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Researcher. Teacher. Fiction Fanatic

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Greetings! I'm Phung (pronounced "fung"). I am an Assistant Professor of Sociology at UC Santa Barbara. 

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I am interested in understanding how individuals make choices within drastic moments of cultural, political, and economic constraints. In other words, how individuals strategize within conditions that are not of their own choosing. My previous work on Vietnamese women during the Vietnam Revolution attests to this desire to understand the meanings and narratives crafted by the oft-forgotten women of war. Similarly, my current project explores Vietnamese outmigration from the countryside to uncover the interplay between economic and cultural transformation and individual’s mobility strategies, lived experiences, and subjectivities.

The same interests that motivate me to delve into the stories of the people I study also accompany me in my role as an educator. Knowing first-hand that the path to entering and succeeding in higher education is not guaranteed, I approach teaching and mentorship with a goal to magnify rather than excise the rough corners of our lived experiences. In doing so, I orient my pedagogy towards the celebration, and not the flattening out, of differences and diversity.

For additional information, please see the C.V.




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Having the ability to travel to various countries has cemented my fascination with life narratives and individuals’ location against a backdrop of changing times and trends. In my travels, I witnessed first-hand the symbolic currency that is attached to one’s ability to speak fluent English in Singapore. I danced to popular South Korean songs in Seoul, songs that for more than three decades have enabled South Korea to export its popular culture overseas. I also squatted alongside Vietnamese village folks in the Mekong River Delta region, peeling durian and sharing in conversation about the role of food as both a cultural marker and a passport to new communities of people and histories. 

Traversing different cultural lines at home and across many national borders means that I have constantly been afforded the opportunity to form friendships that are not limited by geography, learn to value different and sometimes conflicting worldviews, and trade tales of loss that speaks to a shared human experience. All of this I have come to hold dearly as a unique ability to stand at the convergence of various cultures and communities that transcend territorial boundaries.

As an ethnographic researcher and retainer of stories, I offer you, through my research projects, various vantages into the lives of the people whose stories illuminate the ceaseless interaction between conditional existences and individual strategies for survival. 

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Berkeley Sociology Commencement Speech (2022): For My Immigrant Parents

When Martin asked me to be the commencement speaker with him, my primary concern was, “Will I be able to see over the podium?” You see, Martin is 6’3" and commands attention. I still get asked by the TSA: “Traveling alone or with a parent?” So while I do, in fact, travel by myself, in terms of the roads I’ve taken in life, I’ve often been accompanied by family. 


But family isn’t the easiest. Family can make you regress back to the 8-year-old you. Family lands you in therapy. And immigrant families, they're something else. You see, in my immigrant family, we don’t say “I love you.” We show it in passive-aggressive ways. For example, “Eat more food, you’re too skinny!” is code for “I care about you,” followed by a plate of fruit that you did not ask for.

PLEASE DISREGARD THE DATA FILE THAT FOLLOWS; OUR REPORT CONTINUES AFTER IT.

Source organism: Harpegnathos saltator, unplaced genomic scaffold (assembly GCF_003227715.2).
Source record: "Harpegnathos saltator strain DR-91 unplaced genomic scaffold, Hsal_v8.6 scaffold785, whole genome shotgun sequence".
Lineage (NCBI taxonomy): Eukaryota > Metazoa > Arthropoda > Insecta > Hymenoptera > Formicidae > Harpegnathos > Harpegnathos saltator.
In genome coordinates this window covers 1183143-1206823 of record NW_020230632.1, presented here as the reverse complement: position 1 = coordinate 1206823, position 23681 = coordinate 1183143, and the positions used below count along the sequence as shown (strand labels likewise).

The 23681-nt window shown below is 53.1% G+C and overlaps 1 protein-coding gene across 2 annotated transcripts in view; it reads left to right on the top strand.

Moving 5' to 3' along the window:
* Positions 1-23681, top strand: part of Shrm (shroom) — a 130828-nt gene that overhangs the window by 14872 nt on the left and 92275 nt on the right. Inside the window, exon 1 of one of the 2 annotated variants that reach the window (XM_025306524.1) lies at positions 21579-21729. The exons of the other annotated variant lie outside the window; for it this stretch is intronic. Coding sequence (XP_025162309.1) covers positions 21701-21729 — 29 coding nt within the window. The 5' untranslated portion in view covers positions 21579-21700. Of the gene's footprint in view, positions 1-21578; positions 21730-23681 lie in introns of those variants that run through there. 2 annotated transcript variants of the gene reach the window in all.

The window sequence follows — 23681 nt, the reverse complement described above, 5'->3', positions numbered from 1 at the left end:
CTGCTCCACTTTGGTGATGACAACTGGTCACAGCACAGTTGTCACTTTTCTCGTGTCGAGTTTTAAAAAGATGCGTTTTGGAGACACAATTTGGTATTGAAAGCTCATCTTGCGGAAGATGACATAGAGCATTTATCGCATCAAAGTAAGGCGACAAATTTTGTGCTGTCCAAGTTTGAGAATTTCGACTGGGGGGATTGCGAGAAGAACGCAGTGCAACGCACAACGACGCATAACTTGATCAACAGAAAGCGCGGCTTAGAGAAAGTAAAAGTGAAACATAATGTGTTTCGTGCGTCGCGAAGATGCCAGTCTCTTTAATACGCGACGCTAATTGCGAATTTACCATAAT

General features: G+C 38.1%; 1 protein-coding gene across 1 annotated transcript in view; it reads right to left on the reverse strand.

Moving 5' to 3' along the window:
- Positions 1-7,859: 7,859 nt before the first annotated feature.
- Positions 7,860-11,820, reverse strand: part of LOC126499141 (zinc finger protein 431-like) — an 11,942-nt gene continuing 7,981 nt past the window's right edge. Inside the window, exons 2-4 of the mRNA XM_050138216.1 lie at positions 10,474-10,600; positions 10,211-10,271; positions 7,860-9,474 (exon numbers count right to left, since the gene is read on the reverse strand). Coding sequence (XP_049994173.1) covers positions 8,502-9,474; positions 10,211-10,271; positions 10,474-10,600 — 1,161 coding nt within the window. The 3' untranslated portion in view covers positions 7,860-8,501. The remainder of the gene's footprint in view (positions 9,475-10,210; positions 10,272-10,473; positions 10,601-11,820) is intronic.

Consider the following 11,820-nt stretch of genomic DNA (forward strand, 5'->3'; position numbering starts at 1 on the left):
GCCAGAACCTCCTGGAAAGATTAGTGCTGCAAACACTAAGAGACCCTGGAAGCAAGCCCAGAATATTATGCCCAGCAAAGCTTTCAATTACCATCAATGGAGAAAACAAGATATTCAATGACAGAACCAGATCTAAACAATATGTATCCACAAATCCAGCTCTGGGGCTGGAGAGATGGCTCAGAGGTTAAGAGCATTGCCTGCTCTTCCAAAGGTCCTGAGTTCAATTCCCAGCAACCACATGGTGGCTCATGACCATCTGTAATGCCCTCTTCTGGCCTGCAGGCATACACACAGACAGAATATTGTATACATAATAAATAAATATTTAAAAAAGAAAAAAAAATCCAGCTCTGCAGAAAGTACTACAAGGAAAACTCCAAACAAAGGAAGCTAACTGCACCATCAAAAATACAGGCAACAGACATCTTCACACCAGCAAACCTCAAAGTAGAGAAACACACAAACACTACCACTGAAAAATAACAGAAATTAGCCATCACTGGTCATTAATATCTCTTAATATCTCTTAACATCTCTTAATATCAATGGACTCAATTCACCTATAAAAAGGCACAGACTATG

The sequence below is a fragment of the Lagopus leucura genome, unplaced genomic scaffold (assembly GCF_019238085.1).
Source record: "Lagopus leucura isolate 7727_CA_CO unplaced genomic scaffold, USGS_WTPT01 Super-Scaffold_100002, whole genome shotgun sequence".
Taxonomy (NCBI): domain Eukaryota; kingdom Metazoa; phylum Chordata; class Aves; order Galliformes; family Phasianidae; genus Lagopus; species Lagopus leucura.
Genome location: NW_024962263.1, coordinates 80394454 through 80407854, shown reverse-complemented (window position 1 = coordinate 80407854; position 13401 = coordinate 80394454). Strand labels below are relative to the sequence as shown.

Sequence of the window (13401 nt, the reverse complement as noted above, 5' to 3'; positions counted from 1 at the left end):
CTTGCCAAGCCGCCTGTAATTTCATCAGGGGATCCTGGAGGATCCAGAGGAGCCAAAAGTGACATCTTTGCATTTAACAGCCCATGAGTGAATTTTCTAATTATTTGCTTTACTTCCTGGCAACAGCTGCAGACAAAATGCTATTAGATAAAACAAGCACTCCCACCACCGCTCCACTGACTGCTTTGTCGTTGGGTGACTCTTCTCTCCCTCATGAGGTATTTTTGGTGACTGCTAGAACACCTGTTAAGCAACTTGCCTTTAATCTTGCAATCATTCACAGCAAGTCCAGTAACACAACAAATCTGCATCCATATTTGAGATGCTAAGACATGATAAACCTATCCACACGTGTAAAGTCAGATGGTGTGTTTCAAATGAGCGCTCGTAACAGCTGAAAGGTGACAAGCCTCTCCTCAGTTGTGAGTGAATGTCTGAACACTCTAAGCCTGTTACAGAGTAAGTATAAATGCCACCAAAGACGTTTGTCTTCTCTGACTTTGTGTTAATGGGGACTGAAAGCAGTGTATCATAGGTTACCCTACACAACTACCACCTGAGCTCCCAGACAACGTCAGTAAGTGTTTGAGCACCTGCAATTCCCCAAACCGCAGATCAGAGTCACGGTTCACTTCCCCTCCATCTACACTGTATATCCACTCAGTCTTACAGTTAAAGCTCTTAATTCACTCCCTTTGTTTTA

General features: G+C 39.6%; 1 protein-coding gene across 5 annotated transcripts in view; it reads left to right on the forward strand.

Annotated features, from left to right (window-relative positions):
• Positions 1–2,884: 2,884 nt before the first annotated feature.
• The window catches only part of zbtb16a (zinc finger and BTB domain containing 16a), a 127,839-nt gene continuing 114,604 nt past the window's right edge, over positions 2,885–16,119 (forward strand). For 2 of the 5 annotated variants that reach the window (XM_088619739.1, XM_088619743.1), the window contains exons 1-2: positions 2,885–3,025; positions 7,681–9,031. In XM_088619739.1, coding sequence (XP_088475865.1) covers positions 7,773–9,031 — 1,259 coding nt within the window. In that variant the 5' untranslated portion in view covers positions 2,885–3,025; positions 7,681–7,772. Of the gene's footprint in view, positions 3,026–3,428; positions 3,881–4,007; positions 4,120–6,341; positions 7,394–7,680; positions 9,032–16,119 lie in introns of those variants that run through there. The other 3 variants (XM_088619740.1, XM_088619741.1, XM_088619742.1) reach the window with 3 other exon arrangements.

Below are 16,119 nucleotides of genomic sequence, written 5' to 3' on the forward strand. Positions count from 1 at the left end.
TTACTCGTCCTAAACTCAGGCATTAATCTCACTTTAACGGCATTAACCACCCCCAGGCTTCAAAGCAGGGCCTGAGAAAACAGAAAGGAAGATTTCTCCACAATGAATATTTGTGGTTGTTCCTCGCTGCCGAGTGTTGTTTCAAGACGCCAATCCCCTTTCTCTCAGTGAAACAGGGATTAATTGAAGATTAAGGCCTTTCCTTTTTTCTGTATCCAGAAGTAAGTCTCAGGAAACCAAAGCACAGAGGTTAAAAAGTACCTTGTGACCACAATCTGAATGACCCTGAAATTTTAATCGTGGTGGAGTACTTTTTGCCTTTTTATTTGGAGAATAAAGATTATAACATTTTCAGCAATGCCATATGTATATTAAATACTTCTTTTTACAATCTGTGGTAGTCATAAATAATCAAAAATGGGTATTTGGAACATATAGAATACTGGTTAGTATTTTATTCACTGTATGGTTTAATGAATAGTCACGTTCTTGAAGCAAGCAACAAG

As a first generation, immigrant child from a working-class family, getting a PhD isn’t easy. 

Often, you feel like a walking assemblage of scars. You’re stitched together by tenacity and belligerence. When you enter an institution that wasn’t created with you in mind, it is a process where you peel away the layers of yourself, until all that is left is a flattening out of your differences.


When I near a point where, I think, maybe to succeed in academia, I should soften the rough edges of my being, I see my parents. I see their struggles and their sacrifices. I see how they navigate a world where they don’t know the language. A world that labels them “foreigner” because to be American is to be White; where, as garment workers, they put in 16-hour workdays to make sure that their kids’ basic needs are met. I see how the only marker of the passing of time is in their lush, black hair steadily turning white as they labor in the same job day in and day out. And importantly, I see how their experiences are not my own. Their sacrifices have made that a reality. 


And I’m reminded of “Broken English” a poem by Rupi Kaur, of a specific verse about immigrant parents that goes like this:

They turned a suitcase full of clothes
into a life and regular paychecks
to make sure that children of immigrants
wouldn't hate them for being the children of immigrants 

Insights from my family’s experiences have carried me throughout the PhD. They’re also the same ones I keep as travel companions into academia, where I will encounter others with similar life stories, stories that remind us of why we should celebrate rather than flatten out our differences.  

And now, to make sure that my words can reach the ones that I wrote this speech for: 

Thảo muốn lấy cơ hội này để cảm ơn Ba Tài Mẹ. Tại vì sự hy sinh của Ba Tài và Mẹ, Thảo có thể đứng ở đây hôm nay và lấy được bằng tiến sĩ này. Cảm ơn Ba Tài, cảm ơn Mẹ. 

Happy graduation to all the immigrant families out there. Thank you.

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